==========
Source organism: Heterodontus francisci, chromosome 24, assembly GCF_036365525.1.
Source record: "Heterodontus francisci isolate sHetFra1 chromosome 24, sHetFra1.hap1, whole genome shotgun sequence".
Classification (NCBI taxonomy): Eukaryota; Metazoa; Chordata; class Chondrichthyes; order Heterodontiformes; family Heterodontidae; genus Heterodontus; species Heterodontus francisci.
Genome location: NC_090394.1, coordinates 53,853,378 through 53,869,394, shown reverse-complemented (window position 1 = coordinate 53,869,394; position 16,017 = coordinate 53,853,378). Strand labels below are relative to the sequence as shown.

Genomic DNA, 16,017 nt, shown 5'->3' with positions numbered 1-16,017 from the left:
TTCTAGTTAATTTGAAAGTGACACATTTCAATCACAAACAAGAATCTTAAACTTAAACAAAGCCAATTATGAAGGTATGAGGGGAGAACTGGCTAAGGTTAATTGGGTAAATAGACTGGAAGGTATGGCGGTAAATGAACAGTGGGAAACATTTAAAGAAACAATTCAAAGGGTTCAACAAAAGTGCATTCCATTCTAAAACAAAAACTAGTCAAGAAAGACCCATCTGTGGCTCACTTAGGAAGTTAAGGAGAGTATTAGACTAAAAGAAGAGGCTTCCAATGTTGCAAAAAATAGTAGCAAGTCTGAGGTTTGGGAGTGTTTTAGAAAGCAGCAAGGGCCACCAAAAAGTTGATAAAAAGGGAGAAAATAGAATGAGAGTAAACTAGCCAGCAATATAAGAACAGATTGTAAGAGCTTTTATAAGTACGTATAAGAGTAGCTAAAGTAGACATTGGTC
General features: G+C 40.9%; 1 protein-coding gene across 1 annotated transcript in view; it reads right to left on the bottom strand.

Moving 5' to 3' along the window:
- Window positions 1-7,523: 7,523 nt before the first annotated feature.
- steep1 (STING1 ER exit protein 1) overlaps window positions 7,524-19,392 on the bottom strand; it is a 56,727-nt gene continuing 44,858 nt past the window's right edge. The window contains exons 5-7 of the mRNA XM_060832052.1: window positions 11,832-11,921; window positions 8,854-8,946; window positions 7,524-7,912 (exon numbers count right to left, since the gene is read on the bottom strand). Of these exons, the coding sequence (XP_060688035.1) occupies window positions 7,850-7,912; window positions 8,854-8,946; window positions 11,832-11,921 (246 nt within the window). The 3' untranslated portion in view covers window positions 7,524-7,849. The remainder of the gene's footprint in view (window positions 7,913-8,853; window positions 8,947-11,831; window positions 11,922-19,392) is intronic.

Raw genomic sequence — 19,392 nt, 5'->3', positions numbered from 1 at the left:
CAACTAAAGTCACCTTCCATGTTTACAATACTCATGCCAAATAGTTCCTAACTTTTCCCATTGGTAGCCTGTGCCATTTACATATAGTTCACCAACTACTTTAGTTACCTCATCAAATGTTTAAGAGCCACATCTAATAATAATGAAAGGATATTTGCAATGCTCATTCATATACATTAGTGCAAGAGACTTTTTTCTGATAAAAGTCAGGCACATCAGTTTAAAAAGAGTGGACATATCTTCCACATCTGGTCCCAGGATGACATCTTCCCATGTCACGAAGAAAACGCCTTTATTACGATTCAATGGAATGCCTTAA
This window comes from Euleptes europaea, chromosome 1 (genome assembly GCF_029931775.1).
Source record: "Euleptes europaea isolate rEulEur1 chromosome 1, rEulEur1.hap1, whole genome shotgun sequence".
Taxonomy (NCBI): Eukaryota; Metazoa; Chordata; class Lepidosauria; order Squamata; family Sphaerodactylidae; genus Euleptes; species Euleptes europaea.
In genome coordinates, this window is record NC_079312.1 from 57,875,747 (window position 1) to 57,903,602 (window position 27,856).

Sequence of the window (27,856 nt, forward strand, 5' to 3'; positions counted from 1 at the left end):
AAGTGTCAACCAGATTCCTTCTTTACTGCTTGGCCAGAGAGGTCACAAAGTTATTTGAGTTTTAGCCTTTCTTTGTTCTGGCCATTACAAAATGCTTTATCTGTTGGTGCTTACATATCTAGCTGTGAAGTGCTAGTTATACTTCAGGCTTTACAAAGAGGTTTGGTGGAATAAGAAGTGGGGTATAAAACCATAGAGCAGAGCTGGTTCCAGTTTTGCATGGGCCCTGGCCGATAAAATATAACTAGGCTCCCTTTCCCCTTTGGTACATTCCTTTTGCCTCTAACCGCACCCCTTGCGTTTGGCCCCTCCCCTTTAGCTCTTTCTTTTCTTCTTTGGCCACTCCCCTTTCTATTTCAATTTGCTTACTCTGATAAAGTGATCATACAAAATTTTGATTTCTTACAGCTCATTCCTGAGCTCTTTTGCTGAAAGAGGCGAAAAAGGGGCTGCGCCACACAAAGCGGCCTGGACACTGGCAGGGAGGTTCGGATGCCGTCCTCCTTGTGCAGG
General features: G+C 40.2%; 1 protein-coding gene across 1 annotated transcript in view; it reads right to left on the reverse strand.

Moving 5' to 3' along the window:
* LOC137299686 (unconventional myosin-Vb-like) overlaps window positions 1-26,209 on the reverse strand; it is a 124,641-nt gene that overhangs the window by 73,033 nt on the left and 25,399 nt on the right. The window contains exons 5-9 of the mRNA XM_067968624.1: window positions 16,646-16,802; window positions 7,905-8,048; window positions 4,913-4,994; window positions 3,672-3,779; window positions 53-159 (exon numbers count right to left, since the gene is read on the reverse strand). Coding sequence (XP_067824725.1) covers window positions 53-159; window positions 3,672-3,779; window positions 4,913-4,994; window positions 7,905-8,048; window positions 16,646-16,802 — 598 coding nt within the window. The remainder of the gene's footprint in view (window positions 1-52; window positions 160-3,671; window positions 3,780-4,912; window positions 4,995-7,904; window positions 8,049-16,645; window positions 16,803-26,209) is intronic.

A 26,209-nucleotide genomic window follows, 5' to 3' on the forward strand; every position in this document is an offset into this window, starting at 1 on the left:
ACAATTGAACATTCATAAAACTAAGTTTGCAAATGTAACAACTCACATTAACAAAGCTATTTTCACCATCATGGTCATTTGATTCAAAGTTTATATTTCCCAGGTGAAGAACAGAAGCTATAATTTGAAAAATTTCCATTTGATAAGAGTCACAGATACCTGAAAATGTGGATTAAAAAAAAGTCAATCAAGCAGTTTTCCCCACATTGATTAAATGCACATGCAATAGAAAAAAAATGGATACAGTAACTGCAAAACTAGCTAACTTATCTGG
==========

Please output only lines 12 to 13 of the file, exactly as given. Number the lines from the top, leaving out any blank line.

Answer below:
CAACTAAAGTCACCTTCCATGTTTACAATACTCATGCCAAATAGTTCCTAACTTTTCCCATTGGTAGCCTGTGCCATTTACATATAGTTCACCAACTACTTTAGTTACCTCATCAAATGTTTAAGAGCCACATCTAATAATAATGAAAGGATATTTGCAATGCTCATTCATATACATTAGTGCAAGAGACTTTTTTCTGATAAAAGTCAGGCACATCAGTTTAAAAAGAGTGGACATATCTTCCACATCTGGTCCCAGGATGACATCTTCCCATGTCACGAAGAAAACGCCTTTATTACGATTCAATGGAATGCCTTAA
This window comes from Euleptes europaea, chromosome 1 (genome assembly GCF_029931775.1).